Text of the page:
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close this bookA Guide to the Development of on-site Sanitation (WHO; 1992; 246 pages)
View the documentPreface
close this folderPart I. Foundations of sanitary practice
open this folder and view contentsChapter 1. The need for on-site sanitation
open this folder and view contentsChapter 2. Sanitation and disease transmission
open this folder and view contentsChapter 3. Social and cultural considerations
close this folderChapter 4. Technical options
View the documentOpen defecation
View the documentShallow pit
View the documentSimple pit latrine
View the documentBorehole latrine
View the documentVentilated pit latrine
View the documentPour-flush latrine
View the documentSingle or double pit
View the documentComposting latrine
View the documentSeptic tank
View the documentAqua-privy
View the documentRemoval systems for excreta
open this folder and view contentsPart II. Detailed design, construction, operation and maintenance
open this folder and view contentsPart III. Planning and development of on-site sanitation projects
View the documentReferences
View the documentSelected further reading
View the documentGlossary of terms used in this book
View the documentAnnex 1. Reuse of excreta
View the documentAnnex 2. Sullage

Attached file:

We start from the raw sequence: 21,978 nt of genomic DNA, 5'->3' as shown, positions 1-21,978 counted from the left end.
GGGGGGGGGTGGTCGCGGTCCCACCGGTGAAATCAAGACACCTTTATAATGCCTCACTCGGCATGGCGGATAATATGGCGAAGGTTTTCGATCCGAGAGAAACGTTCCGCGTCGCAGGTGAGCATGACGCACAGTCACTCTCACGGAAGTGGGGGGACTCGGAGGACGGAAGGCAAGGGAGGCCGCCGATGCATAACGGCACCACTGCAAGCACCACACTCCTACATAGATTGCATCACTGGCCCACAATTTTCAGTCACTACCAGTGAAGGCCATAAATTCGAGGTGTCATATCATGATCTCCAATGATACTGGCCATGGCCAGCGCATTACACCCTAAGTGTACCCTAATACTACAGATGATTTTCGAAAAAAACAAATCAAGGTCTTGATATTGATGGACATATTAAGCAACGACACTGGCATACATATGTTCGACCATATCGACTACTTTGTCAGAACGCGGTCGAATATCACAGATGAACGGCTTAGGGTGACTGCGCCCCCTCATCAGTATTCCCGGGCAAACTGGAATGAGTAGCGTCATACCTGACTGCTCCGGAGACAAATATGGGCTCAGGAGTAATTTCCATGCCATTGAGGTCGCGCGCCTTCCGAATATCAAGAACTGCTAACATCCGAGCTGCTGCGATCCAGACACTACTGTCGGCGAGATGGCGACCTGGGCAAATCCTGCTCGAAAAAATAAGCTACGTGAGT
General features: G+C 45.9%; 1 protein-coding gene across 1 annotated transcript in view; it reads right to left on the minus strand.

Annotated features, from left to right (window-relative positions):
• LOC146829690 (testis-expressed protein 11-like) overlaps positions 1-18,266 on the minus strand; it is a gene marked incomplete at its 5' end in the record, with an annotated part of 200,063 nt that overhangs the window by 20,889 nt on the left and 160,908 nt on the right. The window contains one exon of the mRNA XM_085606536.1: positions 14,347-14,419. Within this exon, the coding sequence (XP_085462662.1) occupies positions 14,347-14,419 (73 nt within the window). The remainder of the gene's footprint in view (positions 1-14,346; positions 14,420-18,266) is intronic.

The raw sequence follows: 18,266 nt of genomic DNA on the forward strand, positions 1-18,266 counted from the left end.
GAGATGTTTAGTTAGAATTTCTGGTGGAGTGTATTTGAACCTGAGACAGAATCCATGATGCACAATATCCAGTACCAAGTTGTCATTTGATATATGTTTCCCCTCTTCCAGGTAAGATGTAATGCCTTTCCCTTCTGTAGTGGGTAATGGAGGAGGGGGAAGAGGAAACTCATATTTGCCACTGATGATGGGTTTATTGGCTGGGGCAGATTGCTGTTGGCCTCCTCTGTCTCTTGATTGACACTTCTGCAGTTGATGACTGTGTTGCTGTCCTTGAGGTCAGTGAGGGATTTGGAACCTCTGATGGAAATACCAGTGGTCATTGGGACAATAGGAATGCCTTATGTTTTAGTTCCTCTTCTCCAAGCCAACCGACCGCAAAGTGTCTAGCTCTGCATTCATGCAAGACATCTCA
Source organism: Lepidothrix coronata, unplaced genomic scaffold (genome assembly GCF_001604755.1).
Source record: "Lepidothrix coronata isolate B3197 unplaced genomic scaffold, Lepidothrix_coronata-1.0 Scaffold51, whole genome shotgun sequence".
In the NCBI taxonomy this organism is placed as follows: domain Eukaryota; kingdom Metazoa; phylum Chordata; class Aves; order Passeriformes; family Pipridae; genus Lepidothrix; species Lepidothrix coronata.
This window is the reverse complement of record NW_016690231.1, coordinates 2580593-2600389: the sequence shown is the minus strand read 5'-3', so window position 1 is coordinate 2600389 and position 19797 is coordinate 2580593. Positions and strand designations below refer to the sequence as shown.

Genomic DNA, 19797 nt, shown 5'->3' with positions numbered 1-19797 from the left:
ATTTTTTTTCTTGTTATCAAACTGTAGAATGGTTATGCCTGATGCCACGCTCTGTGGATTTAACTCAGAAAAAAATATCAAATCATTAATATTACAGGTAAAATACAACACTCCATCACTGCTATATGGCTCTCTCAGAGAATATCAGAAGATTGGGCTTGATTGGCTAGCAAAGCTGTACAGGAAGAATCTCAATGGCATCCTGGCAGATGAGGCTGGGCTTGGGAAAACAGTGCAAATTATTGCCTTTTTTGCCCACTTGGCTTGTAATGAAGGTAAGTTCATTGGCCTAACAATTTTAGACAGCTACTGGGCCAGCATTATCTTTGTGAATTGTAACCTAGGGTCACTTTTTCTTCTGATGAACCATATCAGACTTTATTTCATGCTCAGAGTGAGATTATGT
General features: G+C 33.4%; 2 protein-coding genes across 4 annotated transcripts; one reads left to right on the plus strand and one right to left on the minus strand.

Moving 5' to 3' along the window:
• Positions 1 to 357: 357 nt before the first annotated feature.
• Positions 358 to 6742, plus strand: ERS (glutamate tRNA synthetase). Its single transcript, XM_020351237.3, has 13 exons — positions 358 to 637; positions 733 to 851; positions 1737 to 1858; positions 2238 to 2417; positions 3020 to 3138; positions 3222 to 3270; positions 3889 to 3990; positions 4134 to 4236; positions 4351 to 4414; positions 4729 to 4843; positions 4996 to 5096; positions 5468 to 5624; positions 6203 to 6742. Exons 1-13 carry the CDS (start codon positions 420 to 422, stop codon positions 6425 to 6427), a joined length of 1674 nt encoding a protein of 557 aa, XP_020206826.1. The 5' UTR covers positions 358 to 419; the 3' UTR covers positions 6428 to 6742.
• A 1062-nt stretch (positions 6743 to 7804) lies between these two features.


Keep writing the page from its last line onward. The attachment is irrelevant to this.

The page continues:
View the documentAnnex 3. Reviewers
View the documentSelected WHO publications of related interest
View the documentBack Cover


An aqua-privy has a watertight tank immediately under the latrine floor. Excreta drop directly into the tank through a pipe. The bottom of the pipe is submerged in the liquid in the tank, forming a water seal to prevent escape of flies, mosquitos and smell. The tank functions like a septic tank. Effluent usually infiltrates into the ground through a soakpit. Accumulated solids (sludge) must be removed regularly. Enough water must be added to compensate for evaporation and leakage losses.



Does not need piped water on site

Water must be available nearby

Less expensive than a septic tank

More expensive than VIP or pour-flush latrine


Fly, mosquito and smell nuisance if seal is lost because insufficient water is added


Regular desludging required, and sludge needs careful handling


Permeable soil required to dispose of effluent

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